White House communications director Anthony Scaramucci during his first press briefing. (Screenshot from WH.gov video)

Anthony Scaramucci is going to make Trump's communications great again

Former Wall Streeter indicates he's going to take a very Trumpian approach to communications


Matthew Sheffield
July 21, 2017 8:44PM (UTC)

If Anthony Scaramucci's first press conference as the White House director of communications is any indication, President Donald Trump is looking to remake his media strategy in his own personal image.

During his debut, the former investor and Fox News host repeatedly praised Trump. He also predicted that the administration's relationship with journalists would improve, following six months of White House officials and the president himself frequently blasting media reporters as "fake news."

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"I think that the president is going to have a phenomenal relationship with the press and I think we'll get there," Scaramucci said.

Scaramucci also brushed aside questions about his own lack of experience in public relations.

"I have a lot of communications experience. I've spent a lot of time on television," he said.

Multiple media reports have cited Scaramucci's television debate show appearances as one of the reasons why he was given the communications job. During his time as the host of a show on the Fox Business Channel and a commentator on Fox News Channel, Scaramucci was a fervent and forceful defender of Trump.

https://youtu.be/8xBIo3rGYEo?t=28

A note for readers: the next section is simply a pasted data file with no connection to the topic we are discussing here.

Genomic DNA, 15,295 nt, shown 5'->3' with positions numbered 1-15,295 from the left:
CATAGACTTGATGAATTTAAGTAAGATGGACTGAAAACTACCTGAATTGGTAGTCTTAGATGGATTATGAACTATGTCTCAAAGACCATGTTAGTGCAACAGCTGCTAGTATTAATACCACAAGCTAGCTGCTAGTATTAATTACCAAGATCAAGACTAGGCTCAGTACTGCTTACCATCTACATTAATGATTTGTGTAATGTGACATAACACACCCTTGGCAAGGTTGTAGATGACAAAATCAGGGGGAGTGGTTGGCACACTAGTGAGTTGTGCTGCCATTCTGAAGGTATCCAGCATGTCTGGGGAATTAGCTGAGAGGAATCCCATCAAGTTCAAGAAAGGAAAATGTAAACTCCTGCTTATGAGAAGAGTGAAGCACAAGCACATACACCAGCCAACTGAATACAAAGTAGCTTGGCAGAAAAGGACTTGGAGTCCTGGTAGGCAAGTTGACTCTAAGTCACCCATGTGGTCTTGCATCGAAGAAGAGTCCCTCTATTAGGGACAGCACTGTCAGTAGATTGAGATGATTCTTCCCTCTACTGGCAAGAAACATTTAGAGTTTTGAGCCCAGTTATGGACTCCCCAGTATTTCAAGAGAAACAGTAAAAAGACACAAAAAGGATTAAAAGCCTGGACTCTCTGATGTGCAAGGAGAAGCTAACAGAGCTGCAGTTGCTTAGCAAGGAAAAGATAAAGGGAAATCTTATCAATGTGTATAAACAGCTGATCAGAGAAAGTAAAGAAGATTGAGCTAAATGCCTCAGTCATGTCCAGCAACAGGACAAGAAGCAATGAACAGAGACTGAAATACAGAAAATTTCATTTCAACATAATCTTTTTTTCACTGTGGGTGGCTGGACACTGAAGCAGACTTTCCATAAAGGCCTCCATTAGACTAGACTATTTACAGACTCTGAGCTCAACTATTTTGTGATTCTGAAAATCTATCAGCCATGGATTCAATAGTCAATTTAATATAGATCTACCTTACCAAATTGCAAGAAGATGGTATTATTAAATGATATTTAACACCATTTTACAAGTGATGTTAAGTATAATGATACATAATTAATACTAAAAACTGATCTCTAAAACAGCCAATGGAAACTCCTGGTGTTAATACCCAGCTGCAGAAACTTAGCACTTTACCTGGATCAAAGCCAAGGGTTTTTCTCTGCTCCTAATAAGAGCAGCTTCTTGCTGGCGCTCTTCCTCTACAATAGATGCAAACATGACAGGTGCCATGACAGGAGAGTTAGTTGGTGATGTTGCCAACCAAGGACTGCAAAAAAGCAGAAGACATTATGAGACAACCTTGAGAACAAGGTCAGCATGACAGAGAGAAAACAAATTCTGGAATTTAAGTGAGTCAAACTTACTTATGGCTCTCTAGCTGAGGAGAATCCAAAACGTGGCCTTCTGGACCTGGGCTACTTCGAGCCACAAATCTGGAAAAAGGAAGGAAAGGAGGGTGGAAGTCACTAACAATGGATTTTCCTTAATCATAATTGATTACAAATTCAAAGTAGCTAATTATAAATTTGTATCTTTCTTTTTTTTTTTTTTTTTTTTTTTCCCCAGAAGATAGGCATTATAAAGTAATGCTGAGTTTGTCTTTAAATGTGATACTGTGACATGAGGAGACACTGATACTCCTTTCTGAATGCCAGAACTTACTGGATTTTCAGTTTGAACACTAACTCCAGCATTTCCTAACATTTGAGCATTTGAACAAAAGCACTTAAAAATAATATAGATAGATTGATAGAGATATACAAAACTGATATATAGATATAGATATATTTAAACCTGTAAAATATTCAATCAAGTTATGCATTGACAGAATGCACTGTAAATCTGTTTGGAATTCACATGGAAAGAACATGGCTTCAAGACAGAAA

The president's respect for Scaramucci appears to have increased after the former investor forced CNN to retract a story about him which falsely claimed Scaramucci had ties to a Russian bank.

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Trump has frequently complained about the cable network's coverage of his campaign and his presidency. At a June fund-raising event, he threatened to sue CNN. A few days later, Trump tweeted a parody video showing him body-slamming a man whose head had been replaced with CNN's logo.

At his Friday news conference, Scaramucci was asked about Trump's frequently off-message tweets and how they have distracted attention from his policy agenda.

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"I welcome him continuing to do that," he said. "I think it's very, very important for him to continue speaking to his identity."

During his conference, Scaramucci announced that Sarah Huckabee Sanders would be taking over as White House press secretary after Sean Spicer had resigned his position following Scaramucci's appointment.

"Sean felt like it would be best for the new team to start with a totally clean slate," Sanders told reporters after Scaramucci had left the podium.

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Before he had completed his first day on the job, the new communications director found himself in a controversy after he was revealed to have written several tweets of his own that were critical of Trump and supportive of his former Democratic opponent Hillary Clinton.

"Odd guy. So smart with no judgment," Scaramucci had tweeted in 2012. He erased the message and then blocked Josh Billinson, the freelance journalist who had spotted the tweets.


Matthew Sheffield

A writer, web developer, and former tv producer, Matthew Sheffield covers politics, media, and technology for Salon. You can email him via m.sheffield@salon.com or follow him on Twitter.

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